Eight Ways to Help Your Pre-Schooler Learn

Preschool age is one that is very cute and fun and lovely, but preschoolers themselves are not the easiest to manage when it comes to encouraging them to learn. You don’t have to be in a home education setting to encourage a preschooler to learn something new, because from the moment your preschooler starts watching you when they are babies, they are learning continuously. 

One of the easiest ways to help your toddler to learn something is to model the behavior that you want to see. And when you are bridging that gap between toddlerhood and kindergarten, you need to be clear on what you would like them to learn. Some parents don’t really worry about encouraging their children to learn until they go to kindergarten itself, but it doesn’t have to be you.

Whether it’s numbers for kids, alphabet letters for kids or seasons for kids, there are plenty of things that you could encourage them to learn and help them with their development along the way. Encouraging and motivating cognitive and language development is easy when you have the following everyday learning activities on your to-do list.

Additionally, paying attention to a child’s pronoun development is crucial for effective communication. Understanding how your child progresses in using pronouns can guide you in facilitating their language development. Building a supportive learning environment can help your child master essential language skills at an early age.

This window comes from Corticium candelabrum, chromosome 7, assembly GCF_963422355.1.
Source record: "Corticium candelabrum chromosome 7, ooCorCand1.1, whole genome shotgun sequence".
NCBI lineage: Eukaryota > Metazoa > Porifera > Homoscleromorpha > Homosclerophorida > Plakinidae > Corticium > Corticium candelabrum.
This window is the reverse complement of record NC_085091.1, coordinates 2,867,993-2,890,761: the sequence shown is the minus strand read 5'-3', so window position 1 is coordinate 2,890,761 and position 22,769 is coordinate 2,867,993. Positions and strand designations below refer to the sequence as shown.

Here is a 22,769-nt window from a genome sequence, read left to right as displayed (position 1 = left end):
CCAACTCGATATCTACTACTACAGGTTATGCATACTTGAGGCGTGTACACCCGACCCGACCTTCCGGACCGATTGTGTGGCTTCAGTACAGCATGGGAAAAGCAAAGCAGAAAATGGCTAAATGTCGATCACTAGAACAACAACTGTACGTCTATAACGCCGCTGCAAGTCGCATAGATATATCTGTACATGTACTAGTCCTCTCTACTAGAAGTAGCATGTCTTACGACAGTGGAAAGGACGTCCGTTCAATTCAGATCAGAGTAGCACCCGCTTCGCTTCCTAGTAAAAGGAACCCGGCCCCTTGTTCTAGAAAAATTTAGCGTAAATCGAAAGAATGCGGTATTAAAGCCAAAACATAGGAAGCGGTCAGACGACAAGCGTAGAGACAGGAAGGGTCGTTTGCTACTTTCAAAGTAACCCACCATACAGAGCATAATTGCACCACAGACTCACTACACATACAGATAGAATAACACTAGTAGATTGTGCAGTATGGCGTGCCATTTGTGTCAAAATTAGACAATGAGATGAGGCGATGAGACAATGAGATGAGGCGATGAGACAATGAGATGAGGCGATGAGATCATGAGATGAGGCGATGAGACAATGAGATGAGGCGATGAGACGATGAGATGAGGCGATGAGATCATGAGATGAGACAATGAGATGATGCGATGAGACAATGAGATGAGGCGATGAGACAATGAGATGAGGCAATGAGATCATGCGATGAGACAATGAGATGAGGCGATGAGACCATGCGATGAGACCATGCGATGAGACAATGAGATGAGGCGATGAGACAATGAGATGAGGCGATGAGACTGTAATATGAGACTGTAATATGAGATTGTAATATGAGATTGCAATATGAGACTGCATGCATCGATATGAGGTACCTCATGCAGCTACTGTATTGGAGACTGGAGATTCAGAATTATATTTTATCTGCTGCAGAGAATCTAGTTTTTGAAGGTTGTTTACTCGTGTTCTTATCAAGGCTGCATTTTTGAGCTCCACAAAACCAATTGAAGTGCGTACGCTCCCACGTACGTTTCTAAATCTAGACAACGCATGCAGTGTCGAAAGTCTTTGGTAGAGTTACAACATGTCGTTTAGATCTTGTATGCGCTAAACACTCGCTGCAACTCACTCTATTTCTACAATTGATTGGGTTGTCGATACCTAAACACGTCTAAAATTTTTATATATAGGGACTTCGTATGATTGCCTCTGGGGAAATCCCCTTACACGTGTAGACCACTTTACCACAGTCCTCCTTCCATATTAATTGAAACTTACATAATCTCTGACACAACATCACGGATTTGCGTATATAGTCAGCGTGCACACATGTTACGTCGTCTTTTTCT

• Start with textures. Toddlers are sensory learners. They will sensory seek cold or hot things, rough or smooth things. Inviting your toddlers to try new things with textures is a great way to get them touching and smelling and tasting something new. You can trace letters of the alphabet or numbers onto poster paper and then let your toddler go nuts with finger paint.

You could even offer things such as beans, cotton, pasta and pipe cleaners to help them to cut and stick and decorate. Your child could outline the letters with their fingers and learn how the letters are formed. You could even teach them to hold a pencil. Teaching with textures can help your child to connect sensory feelings to the learning that they are doing.

• Teach your child to measure. You can help your child to learn how to measure things simply by using everyday items. You can teach them to measure with conventional ways such as with rulers or string, but you can also use apples, legos, or wooden blocks.

You could even discover how many of your child’s books it would take to cover your bed, and count as you do each of these activities so that your child learns to couple yuan counts along with you. You get to find a fun way of helping your child to count when you do things this way.

Help your child to label. One of the best ways you can teach your child to read is to help them label things in the house. Picking one or two items to label at first such as the refrigerator or some chairs and rotating the labels every few months can help them to recognise letters and learn to sound them out. They can even help you to write the labels, and get the glue together.